Dhanalakshmi's Story

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Dhana Sr. in Uniform

HUGGS student Dhanalakshmi

Dhanalakshmi ran up the uneven steps of the pathway to her home.  Today was the day.  Today would decide if she could pursue her dream. 

“Dhana!  Dhana! Wait up.”

Dhanalakshmi turned around and waited as Kumari caught up with her.

“Dhana, I heard you’ve finished school. What’re you going to do now?  Are you getting married?”

“No way!!  I'm going to study to be a nurse.” 

Dhana had decided to be a nurse ever since that fateful day her father had died.  Bhoopathi had been running a high fever for a few days, but had refused to go to the hospital.  What was the use, they didn’t have money for the medication.  That day, he became delirious, and everyone got really scared.  By the time they took him into Emergency and waited two hours for a doctor to see him, it was too late.  He passed away just as he was put onto a stretcher. If only she had known what to do. The nurses in their crisp white uniforms looked so smart, following the doctor so efficiently. 

Yes, she definitely wanted to be a nurse. She had just finished Grade 10 with flying colours.  Even if she could afford it, many years of study lay ahead – two of Intermediate, then four of the Nursing degree.  She was just sixteen. She could do it! If only she had the money. Of which there was none.  Her mother worked domestic jobs, often having to switch from one demanding housewife’s whims to another.  Then there was her younger sister, in Grade 5 – so many more years to feed and clothe.

Dhana bent low to step under the sloping thatch into the unevenly brick-walled space that was home.  A few steps into the thatch-roofed space, her mother was tidying the one room that had a proper door.

“Amma, did Mr. Hemant come?”

Even as she spoke, the neighbour’s little son came prancing in.

“Dhana, Dhana, someone’s here to see you.”

Mr. Hemant’s head peeped in from under the thatch.

“Namaste, sir. Please come in.”

A cot had been set up, a handloom bedspread draped over its coir weave, ready for the visitor.

Dhana’s mother hastened out, all smiles.  Behind her, the tea kettle was boiling on the kerosene burner. Mr. Hemant noted the spotless stainless steel pots shining on the high shelf inside. A worn steel cupboard and an 8” B&W TV on a small table were squished into the 8x8 room.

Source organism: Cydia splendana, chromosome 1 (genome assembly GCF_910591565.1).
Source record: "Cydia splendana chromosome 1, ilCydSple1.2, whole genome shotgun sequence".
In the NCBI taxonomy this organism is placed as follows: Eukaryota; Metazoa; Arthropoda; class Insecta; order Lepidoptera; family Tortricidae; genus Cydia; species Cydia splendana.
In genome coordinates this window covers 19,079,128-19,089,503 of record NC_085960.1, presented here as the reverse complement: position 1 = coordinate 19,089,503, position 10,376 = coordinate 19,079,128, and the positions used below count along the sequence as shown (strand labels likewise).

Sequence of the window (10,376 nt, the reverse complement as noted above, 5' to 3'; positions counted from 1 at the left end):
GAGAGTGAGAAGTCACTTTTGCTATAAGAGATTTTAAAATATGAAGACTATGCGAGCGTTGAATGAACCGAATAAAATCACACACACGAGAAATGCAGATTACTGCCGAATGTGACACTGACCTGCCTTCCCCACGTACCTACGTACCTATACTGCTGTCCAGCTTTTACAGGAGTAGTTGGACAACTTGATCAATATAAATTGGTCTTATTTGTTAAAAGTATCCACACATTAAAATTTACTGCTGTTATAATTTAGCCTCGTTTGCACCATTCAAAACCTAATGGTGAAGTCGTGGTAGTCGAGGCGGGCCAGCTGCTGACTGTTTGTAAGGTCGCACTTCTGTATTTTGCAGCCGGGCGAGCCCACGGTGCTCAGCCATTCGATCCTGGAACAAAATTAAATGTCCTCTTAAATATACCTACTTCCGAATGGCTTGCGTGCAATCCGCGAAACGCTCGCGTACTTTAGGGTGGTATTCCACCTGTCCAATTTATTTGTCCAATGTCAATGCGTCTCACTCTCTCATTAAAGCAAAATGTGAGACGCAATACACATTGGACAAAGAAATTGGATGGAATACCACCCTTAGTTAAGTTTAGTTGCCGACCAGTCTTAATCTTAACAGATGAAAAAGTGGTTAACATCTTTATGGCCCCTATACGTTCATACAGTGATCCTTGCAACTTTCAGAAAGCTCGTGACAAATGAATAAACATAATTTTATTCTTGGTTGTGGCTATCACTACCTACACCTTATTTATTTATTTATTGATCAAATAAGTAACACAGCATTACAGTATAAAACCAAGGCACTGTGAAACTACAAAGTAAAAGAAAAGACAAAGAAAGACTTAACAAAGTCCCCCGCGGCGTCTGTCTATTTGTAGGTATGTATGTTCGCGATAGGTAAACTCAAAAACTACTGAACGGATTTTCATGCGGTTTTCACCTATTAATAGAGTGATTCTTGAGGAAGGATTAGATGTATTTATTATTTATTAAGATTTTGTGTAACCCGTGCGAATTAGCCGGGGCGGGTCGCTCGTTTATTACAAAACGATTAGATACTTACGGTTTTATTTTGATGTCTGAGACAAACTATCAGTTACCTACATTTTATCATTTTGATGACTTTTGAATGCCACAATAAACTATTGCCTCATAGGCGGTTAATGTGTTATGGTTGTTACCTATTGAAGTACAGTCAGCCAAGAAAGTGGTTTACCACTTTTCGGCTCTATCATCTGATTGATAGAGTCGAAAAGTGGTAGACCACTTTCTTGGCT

He cleared his throat, and smiled at Dhana’s mother.

“How are you? Is everything good?”

“Yes, yes.”

“You have a very smart daughter.  She has done so well in her Grade 10 final exams.  A ninety percent average!”  Mr. Hemant paused and turned to Dhana with a smile.  “Congratulations!  HUGGS is going to sponsor your studies.”

Dhana had been waiting for this for many weeks, yet she couldn’t believe her ears.  With a shy smile through which her excitement shone through, she looked into her mother’s teary eyes.  Now she could start her journey to her dream!

Fast Forward six years …

Oblivious to the ambient bustle of the general ward, Dhana confidently moved the IV stand closer to the patient’s bed.  Through the haze of high fever, the old man watched her silently.  This woman in nurse’s uniform looked very young.  But she seemed to know what she was doing.

“Don't worry, Raju-garu, everything will be alright.  Your fever will be gone by the morning.”

Dhana located a vein in the wrinkled elbow and expertly inserted the IV needle.  The old man didn't even flinch.

“There!  That didn't hurt, did it?  The medicine will help you sleep. Tomorrow you will be able to go home.”

As she tucked in the blanket around the patient, Dhana recalled the day her father had died.  She hadn't had the skills to save her father, but today she could save this man.  She was a qualified nurse!  This one’s for you, Appa.

Thank you, HUGGS.

Dhana Sr.'s Home   Dhana Sr. with Mother  

  Dhanalakshmi's home                            Dhanalakshmi with mother  

About the Author

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HUGGS Students

The mission of HUGGS Canada is to provide underprivileged students in India with the opportunity to further their education, enabling them to contribute more effectively to their families and communities.


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